Stocks in the U.S. are headed for their fourth straight year of gains, and two of the main equity measures are showing double-digit advances since the start of 2012. Not bad considering the economy didn't do a lot to warrant that kind of stellar performance.
Clearly, it's not entirely bad on the economic front. Signs of improvement are there, but the effects of the 2008 downturn are still lingering, in some areas more than others. What happened this year is further evidence that stocks don't need a humming economy to grow nicely. Through Dec. 18, the Dow Jones Industrial Average was up 7.7%, and the S&P 500 had climbed 13.3%. The Nasdaq Composite was the best of all, rising 21%.
If you're into the idea that stocks are valued today based on what's expected to happen tomorrow, then you could make a broad comment that traders believe the U.S. economy will improve, and therefore it's time to get shares now, even this far into the extended rally. There's also the greater fool theory. That essentially means we'll keep seeing the market churn higher as long as a person is willing to pay more than you did for a given stock, probably for no good reason other than they hope to do down the road to someone else what you did to them.
Weren't never-ending worries about Europe, expanding U.S. debt, the election or the "fiscal cliff" -- or so-so-data domestically -- supposed to prevent this from continuing? Well, it's not always rational in the market. Sometimes it makes sense, but just as often it doesn't, and trying to pin down the motives of professional traders and attribute the market's behavior to "worries about x" often doesn't satisfy or enlighten.
No Straight Lines
Any number of data series can be chosen to make a point as to how terrible or wonderful things are, but we've picked a handful to give you a general sense of how the U.S. economy made out in 2012. In short, it's a lot of up and down. Inconsistency made a regular appearance this year, and in cases where the trend does seem to be higher, it's fairly muted. Either way, stocks haven't cared. Let's look at a few numbers from one of the most important releases there is, the monthly jobs report.
Source: Bureau of Labor Statistics. U-6 includes total unemployed, plus all marginally attached workers and those employed part time for economic reasons. Jobs created in thousands.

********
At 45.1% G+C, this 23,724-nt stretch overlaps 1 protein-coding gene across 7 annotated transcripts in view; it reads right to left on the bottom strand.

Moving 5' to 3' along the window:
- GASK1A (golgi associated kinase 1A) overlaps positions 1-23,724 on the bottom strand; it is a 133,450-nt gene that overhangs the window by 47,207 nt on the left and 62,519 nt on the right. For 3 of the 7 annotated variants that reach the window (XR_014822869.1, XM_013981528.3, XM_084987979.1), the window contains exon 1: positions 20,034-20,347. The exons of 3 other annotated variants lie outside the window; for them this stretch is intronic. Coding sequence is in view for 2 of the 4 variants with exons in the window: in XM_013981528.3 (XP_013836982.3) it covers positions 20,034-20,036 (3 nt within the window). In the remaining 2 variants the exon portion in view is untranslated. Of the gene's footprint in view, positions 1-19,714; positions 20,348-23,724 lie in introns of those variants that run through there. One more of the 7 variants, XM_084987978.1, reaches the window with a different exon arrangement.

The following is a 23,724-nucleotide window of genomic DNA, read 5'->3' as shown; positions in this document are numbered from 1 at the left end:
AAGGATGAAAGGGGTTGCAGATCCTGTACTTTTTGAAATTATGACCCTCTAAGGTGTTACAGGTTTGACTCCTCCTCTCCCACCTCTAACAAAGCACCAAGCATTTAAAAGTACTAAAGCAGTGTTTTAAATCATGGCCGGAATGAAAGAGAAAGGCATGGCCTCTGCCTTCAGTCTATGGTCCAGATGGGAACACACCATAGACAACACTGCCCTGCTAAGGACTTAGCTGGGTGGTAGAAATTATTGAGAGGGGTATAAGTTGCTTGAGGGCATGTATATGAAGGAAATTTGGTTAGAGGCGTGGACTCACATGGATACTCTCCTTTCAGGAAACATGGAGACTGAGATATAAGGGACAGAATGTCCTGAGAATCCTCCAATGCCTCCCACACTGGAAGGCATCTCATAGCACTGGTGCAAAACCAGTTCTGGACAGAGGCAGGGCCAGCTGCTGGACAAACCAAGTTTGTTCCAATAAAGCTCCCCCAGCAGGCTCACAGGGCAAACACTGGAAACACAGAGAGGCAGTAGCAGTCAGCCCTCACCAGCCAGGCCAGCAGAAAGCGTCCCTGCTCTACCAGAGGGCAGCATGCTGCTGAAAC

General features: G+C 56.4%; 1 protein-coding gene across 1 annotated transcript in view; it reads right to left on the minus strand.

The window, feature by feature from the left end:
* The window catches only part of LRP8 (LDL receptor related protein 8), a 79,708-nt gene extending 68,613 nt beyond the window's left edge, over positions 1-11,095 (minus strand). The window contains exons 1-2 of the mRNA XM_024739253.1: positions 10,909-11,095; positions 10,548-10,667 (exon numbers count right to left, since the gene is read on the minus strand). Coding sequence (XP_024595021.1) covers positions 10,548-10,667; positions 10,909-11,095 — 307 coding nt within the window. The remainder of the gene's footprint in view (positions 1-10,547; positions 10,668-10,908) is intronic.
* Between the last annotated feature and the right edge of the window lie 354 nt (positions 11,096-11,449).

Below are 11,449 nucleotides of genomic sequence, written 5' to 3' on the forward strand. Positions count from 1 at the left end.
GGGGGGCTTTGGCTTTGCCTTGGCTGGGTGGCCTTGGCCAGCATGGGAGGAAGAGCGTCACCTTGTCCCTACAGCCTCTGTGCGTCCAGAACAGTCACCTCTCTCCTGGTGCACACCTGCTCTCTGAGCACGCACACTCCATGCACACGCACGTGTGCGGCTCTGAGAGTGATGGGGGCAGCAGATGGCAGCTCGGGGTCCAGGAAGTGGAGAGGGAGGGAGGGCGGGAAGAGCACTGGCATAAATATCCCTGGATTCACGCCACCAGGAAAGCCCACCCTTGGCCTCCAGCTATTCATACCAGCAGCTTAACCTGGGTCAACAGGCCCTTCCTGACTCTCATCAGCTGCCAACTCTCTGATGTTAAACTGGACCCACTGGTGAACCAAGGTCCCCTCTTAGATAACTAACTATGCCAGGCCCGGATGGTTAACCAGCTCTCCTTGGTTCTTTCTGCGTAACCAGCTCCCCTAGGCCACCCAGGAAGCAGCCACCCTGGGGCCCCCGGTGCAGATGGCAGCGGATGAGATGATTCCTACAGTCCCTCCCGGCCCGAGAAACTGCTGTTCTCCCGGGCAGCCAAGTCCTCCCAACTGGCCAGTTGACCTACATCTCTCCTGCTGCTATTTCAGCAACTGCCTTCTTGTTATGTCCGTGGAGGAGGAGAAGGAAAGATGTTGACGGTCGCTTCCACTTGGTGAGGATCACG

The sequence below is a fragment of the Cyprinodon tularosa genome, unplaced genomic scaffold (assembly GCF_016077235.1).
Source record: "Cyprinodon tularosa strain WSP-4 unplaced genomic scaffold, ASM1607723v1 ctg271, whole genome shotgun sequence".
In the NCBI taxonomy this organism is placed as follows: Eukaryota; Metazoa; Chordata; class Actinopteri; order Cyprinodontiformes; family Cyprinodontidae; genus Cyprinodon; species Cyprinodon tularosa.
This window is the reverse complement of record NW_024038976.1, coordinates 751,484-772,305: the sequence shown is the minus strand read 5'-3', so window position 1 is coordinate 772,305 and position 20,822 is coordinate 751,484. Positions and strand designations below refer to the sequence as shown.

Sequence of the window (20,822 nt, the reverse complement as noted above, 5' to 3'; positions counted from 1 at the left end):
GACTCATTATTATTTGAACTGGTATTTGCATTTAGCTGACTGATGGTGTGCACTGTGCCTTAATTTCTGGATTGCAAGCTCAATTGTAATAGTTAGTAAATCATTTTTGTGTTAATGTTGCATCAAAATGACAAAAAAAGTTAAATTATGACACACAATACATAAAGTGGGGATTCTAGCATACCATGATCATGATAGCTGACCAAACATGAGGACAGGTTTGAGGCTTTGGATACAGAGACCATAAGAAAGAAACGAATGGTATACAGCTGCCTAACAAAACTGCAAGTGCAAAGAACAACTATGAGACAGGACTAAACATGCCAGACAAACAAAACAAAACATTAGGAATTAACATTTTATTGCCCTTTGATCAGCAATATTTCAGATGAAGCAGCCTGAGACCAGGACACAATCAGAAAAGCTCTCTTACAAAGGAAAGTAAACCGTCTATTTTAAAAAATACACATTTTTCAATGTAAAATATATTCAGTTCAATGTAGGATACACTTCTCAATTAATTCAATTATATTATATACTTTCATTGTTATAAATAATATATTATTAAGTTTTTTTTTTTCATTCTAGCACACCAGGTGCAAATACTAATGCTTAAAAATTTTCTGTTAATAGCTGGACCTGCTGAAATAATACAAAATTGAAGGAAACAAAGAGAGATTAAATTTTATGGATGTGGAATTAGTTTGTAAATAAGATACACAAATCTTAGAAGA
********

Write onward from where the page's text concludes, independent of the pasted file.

A little better recently, yes, but hardly awe-inspiring. Economists would tell you the number of jobs created each month has to get higher in order to declare this a healthy labor market.
Move on to another key sector of the economy: Housing. Existing-home sales and housing starts, taking an optimist's view, have been a bit stronger lately. But again, in total, the year has been back and forth.
Source: Census Bureau, National Association of Realtors. Housing starts is seasonally adjusted annual rate, in thousands. Existing-home sales is seasonally adjusted annual rate, in millions.
That brings us to the last two illustrations. Retail sales each month tell us what people are spending on all manner of merchandise, from clothes to food to books. The gross domestic product is the value of all the goods and services produced in the economy. Because GDP is a quarterly number, you'll see three years of data for comparison.
The former might be stabilizing at a slightly higher range, while the latter doesn't inspire tremendous confidence that the economy's taking off -- the best showing of the year is still well under a 3% growth pace.
Source: Census Bureau, Bureau of Economic Analysis. Retail sales in $ millions. GDP presented as seasonally adjusted annual rates.
Competition Could Be Better
Taken together, these data don't clear up why shares in the U.S. would turn in a showing like they have the past 11 months and two weeks. A few theories, though, can help us understand what's behind it, and frankly, it's tempting to apply the "best house in a bad neighborhood" approach. Corporate profits have been solid, though revenue not as much, so that only offers a partial explanation to the upward move.
A more palatable notion is that if you want return, stocks in America are faring better than a lot of other things. Low-yielding fixed-income securities immediately come to mind. The 30-year Treasury was recently at 2.98%, up from 2.90% at the end of 2011. The 10-year yield is at 1.80% vs. 1.91% when the year started. Certainly not blockbuster paydays. For those who want appreciation from Treasury prices, that's also not worked out very well in 2012. Meanwhile, gold has been ragged, and it now sits about $100 an ounce above where it was at the end of last December, some 6% higher. Oil futures are down 10% from near $99 a barrel. Against this crowd, stocks look pretty good.
The U.S. also continues to be viewed as safer than many alternate options -- Europe and China have been too risky for some investors for a while. Then, of course, there's the Federal Reserve, which has been supplying hundreds of billions of dollars to banks via bond market interventions that it hopes will spur investment and growth. The U.S. central bank has been a powerful player since its first quantitative easing in late 2008, and this year again it showed its willingness to buy debt securities to keep interest rates depressed and get the housing market cranking again. It's not going to stop anytime soon, saying that it expects less-than-impressive economic conditions to persist.
What this means is the data, as long as they aren't horrific, may not need to significantly strengthen in the year ahead in order for stocks to keep heading up. The economy hasn't seen roaring growth in a while, and it might not again soon. It also might not matter to the equity market.